Bitcoin, a world currency


Bitcoin, a world currency

If you’ve only been following Bitcoin’s course development for the past twelve months, like most of the outside world, my headline might seem a bit delusional. After all, Bitcoin has already plummeted over 80% from last year’s peak and been declared dead hundreds of times, so what more could it have to offer? A lot, if you keep reading.

Bitcoin’s fundaments

Before going any further it’s good to reexamine what Bitcoin is all about. Bitcoin is the first and most widespread application of blockchain technology. Bitcoin uses the blockchain to form a worldwide shared ledger, which anyone can (with the assistance of miners) add new entries to and read without the possibility to erase old entries.

The ledger’s security and unchangeability is granted by the massive computing capacity of miners, for which they are rewarded with transaction fees and, for now, new bitcoins.  Anyone can decide to become a miner, but not even a group of miners with over half of the computing power can together cheat the system. All they could do is try to cancel some recent entry to the ledger at a great cost, and still their expensive endeavor would be likely to fail.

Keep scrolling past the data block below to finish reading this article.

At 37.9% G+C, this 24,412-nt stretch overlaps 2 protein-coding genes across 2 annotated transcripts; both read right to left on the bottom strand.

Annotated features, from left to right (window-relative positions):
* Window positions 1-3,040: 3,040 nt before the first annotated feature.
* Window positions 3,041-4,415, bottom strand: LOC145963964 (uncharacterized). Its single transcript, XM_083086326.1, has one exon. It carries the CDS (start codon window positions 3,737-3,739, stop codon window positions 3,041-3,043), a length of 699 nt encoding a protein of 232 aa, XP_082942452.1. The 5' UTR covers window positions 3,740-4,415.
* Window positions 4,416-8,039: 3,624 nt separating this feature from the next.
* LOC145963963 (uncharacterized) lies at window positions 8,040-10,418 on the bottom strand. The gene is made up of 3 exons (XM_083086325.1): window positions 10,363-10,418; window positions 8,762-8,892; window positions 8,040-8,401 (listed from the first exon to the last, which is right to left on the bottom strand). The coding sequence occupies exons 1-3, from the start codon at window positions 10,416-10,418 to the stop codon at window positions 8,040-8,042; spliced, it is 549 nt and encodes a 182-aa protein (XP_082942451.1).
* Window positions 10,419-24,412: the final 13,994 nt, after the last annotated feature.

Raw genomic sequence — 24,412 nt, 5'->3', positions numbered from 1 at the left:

The ledger offered by Bitcoin can be used not only for logging bitcoin transactions, but also as a basis for countless other applications. For instance, the Lightning Network is a second degree solution that makes it possible to scale bitcoin all the way up to a global currency. With Bitcoin one can also sign contracts reliably, keep one’s savings secure as well as found companies and democratic societies (multisig wallets). 

The benefits of a shared ledger are probably obvious to anyone who’s thought about the problems regarding corruption and economic crimes. In turn, the benefits of fast, affordable and reliable global transactions are obvious to anyone using online stores or international bank transfers.

As for what comes to bitcoin’s 80% course crash, this seems to already be the third of its kind in addition to some smaller ones. On the other hand, the first bitcoin payment in history was the legendary 10 000 BTC pizza purchase, which even at the current price is 30 million euros for two pizzas. We, have come a long way since then, and if the chicken-or-the-egg problem is solved we can expect the volatility to drop as well.  

Which came first, the chicken or the egg?